The museums may all be shut down and the street artists quarantined, but in no way does that mean that the art world had gone dormant. They’re going about their business, many responding to the global COVID crisis, others just doing their thing. The news is shocking, scintillating and sometimes strange.
A Van Gogh got stolen
What better time to flourish in the glamourous universe of art theft, than when the world has shut down its museums and is looking the other way. Except, there was nothing glamourous about this particular theft.
Far from the Tom Cruise-Mission Impossible scene to avoid the lasers, thieves allegedly smashed through the front door of the Singer Laren museum in the Netherlands at 3.15 am on a Sunday morning (29 March), triggered the burglar alarm, and walked away with Van Gogh’s ‘Parsonage Garden at Nuenen in Spring’, worth a cool £5m.
The police arrived and found no thieve and no Van Gogh painting, which was on loan from the Groninger Museum, also in the Netherlands.“This is exactly what you don’t want as a museum that has a painting on loan,” said Jan Rudolph de Lorm, the museum’s director, looking incredibly pissed off on a Youtube press conference after the theft was confirmed. He also said that he was “incredibly pissed off”. Interestingly, though, the painting was stolen on the post-impressionist painter’s 167th birthday.
Banksy got a rat problem
What do street artists do when the street is no longer available to them? Work from home, like the rest of us mortals?
Solitude seems to be working for Banksy, the world’s most unknown street artist. On April 15, several days into the lockdown, he shared a picture of his latest masterpiece – a series of rats causing mayhem in his bathroom.
The rats, a repeating trope for the elusive artists, are seen swinging on the towel ring, taking a leak on the toilet seat and wheeling out TP to the ground, where another rat is coming out of his hole. The guy reflected on the bathroom mirror is all of us – prisoners in our homes, counting the days under lockdown (in sets of four, because that’s how rats count), lest we lose track.
You could have owned a piece of Damien Hirst too
The art collective MSCHF has been up to some of their regular brand of mischief. Back in April, they bought a $30,000 Damien Hirst spot print, cut it up into 88 little squares, and sold them on their site for $480 apiece. We’ll leave you to do the math.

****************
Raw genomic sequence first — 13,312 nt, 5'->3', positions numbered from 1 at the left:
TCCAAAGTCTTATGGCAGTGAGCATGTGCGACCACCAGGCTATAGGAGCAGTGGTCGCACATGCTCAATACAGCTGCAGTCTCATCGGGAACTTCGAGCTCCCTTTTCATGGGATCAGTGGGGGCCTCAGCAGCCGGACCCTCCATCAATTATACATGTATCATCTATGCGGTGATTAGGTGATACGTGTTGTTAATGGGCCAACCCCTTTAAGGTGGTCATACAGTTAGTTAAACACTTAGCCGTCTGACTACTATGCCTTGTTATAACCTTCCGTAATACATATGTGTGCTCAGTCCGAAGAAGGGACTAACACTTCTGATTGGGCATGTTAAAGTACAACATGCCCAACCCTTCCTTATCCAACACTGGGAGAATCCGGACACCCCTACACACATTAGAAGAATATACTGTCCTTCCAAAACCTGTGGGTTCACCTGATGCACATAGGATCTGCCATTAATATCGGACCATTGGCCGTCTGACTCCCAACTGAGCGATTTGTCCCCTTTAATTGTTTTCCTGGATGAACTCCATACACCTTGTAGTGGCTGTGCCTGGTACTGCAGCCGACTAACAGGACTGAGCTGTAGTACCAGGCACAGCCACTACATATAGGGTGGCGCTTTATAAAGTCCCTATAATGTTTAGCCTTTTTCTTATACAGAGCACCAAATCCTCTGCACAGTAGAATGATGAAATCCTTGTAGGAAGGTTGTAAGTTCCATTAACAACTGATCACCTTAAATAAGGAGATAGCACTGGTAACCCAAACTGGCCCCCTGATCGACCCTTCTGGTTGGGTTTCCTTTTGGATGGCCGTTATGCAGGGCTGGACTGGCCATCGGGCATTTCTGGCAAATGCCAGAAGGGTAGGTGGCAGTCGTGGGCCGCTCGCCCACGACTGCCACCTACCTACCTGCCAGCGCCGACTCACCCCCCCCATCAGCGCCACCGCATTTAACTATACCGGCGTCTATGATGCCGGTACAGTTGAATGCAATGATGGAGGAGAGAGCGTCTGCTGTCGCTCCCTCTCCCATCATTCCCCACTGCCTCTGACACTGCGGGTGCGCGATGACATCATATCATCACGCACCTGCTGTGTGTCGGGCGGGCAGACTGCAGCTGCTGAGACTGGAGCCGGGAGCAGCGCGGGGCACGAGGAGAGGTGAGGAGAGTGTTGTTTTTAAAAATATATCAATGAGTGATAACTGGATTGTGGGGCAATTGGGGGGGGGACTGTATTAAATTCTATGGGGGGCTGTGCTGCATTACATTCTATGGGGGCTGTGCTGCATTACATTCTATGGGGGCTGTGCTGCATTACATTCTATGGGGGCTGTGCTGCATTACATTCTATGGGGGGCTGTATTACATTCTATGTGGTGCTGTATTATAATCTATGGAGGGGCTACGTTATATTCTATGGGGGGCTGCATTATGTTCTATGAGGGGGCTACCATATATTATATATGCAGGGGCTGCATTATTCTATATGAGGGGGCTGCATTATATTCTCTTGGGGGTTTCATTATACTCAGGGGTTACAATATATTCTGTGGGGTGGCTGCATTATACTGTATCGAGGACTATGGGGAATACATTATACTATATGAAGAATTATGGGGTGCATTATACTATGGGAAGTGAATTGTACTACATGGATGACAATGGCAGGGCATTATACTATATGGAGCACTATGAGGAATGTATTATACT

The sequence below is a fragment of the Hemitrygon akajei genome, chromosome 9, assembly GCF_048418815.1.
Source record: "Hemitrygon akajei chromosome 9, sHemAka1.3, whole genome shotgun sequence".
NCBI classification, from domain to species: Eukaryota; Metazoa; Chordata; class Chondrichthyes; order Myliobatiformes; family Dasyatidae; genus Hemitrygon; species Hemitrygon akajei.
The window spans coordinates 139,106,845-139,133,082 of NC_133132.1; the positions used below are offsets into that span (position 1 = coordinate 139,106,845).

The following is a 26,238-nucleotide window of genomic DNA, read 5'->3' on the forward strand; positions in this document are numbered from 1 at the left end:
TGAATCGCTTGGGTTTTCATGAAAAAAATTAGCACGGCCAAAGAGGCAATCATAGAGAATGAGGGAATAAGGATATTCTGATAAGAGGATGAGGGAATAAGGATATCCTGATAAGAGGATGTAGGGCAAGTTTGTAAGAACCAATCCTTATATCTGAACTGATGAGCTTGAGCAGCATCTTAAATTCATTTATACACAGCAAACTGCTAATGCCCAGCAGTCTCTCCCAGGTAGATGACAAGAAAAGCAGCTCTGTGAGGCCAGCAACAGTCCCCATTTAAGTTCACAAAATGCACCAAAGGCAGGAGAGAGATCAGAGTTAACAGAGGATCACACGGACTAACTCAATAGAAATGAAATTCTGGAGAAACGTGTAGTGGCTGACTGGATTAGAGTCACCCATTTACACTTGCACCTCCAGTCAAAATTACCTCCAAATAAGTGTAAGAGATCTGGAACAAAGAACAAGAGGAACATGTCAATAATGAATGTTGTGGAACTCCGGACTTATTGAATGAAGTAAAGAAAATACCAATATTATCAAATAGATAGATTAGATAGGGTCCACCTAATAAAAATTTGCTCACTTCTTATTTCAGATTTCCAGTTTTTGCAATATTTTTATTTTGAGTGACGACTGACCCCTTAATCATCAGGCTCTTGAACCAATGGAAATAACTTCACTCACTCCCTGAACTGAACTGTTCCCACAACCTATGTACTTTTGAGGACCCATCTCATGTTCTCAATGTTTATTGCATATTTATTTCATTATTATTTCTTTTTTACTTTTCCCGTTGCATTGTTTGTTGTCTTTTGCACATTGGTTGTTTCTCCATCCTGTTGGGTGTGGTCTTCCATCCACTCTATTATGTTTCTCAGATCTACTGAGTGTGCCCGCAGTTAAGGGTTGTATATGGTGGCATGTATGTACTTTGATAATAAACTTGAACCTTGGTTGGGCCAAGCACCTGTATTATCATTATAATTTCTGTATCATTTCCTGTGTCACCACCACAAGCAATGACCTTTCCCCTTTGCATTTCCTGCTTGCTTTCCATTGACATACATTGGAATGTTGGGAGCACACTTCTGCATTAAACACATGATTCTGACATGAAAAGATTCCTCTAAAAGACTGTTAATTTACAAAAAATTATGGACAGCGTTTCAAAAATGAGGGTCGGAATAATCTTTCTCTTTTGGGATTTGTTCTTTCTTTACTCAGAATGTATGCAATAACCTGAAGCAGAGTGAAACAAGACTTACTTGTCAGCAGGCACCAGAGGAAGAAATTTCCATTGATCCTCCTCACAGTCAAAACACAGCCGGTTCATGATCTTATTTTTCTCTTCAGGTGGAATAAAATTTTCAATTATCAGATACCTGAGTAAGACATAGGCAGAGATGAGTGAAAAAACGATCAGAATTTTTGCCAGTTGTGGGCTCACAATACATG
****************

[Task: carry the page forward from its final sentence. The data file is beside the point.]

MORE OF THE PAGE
The leftover stencil of the spots, which they’re calling ‘88 Holes’, is up for auction on severedspots.com. At the time of writing this piece, with 18 hours left, the bid was at $238,750
Why would they do it? The ‘Severed Spots Manifesto’ on their website explains.
The idea is to disrupt the high throne on which fine art sits. It’s long been used as a vehicle for the affluent to stow away their wealth through secret ownerships, disproportionate value appraisals, and, more recently, fractional ownership.
“From one owner to many - a distinction immaterial as long as the piece is destined for a storage locker in Gibraltar,” reads the collective’s manifesto.
(Yes, the Brooklyn-based collective has a reputation of making us ponder and question the ways of the world like that. And it’s not just art. They’ve tackled our media consumption and brand obsessions too in the past.)
The manifesto also talks about the big M in art – merchandising, “the key to runaway artworld success”. “Maybe we don’t need more zombie wall works, we just need to distribute the ones we’ve got!” Indeed.
Pro tip: Check out the MSCHF app if you want to be in the know when they announce their next secret drop. You never know what they’ll offer up next!
Damien Hirst puts a spin on Snapchat
Speaking of Damien Hirst, the master of spin has been keeping himself busy during the lockdown.
First, he made his own version of the rainbow, titled ‘Butterfly Rainbow’ (which can be downloaded for free and printed), as drawings of rainbows started springing up on windows across the UK, in a show of support for the NHS (National Health Service), the UK’s public healthcare provider. “I wanted to do something to pay tribute to the wonderful work NHS staff are doing in hospitals around the country. The rainbow is a sign of hope and I think it is brilliant that parents and children are creating their own version and putting them up in the windows of their homes,” he says in a statement on his website.
Then he teamed up with Snapchat and Partners in Health, a non-profit healthcare organisation, to bring us a filter that allows users to make their own versions of his famous ‘Spin Paintings’ series from back in the ’90s. Might I say, yes, yes, yes!
New York, the city, shows its support
All that ad space in Times Square, and nothing to show for it during a lockdown? Not quite. While brands were laying low on their outdoor advertisements, artists stepped up.
Digital PSA messages of positivity, solidarity, gratitude, best practices and awareness by 22 prominent artists are being displayed on 1,800 billboards across the city and NYC’s five boroughs, starting 17 April.
The artists include Milton Glaser (the guy who designed the ‘I heart NY’ logo), Cuban American illustrator and children’s book author, Edel Rodriguez, who is best known for his satirical Trump creations; Pentagram partners, Emily Oberman and Paula Scher; Wes Anderson collaborator, Jessica Hische; Belgian illustrator, Klaas Verplancke; artist and illustrator, Maria Kalman; and Matt Dorfman, who art directs the New York Times Book Review.
The public art project is a collaboration between Print magazine, Poster House, Times Square Arts and For Freedoms and all that digital real estate has been donated by its respective owners.
Leave it to the commercial capital of the world to shine an LED ray of hope.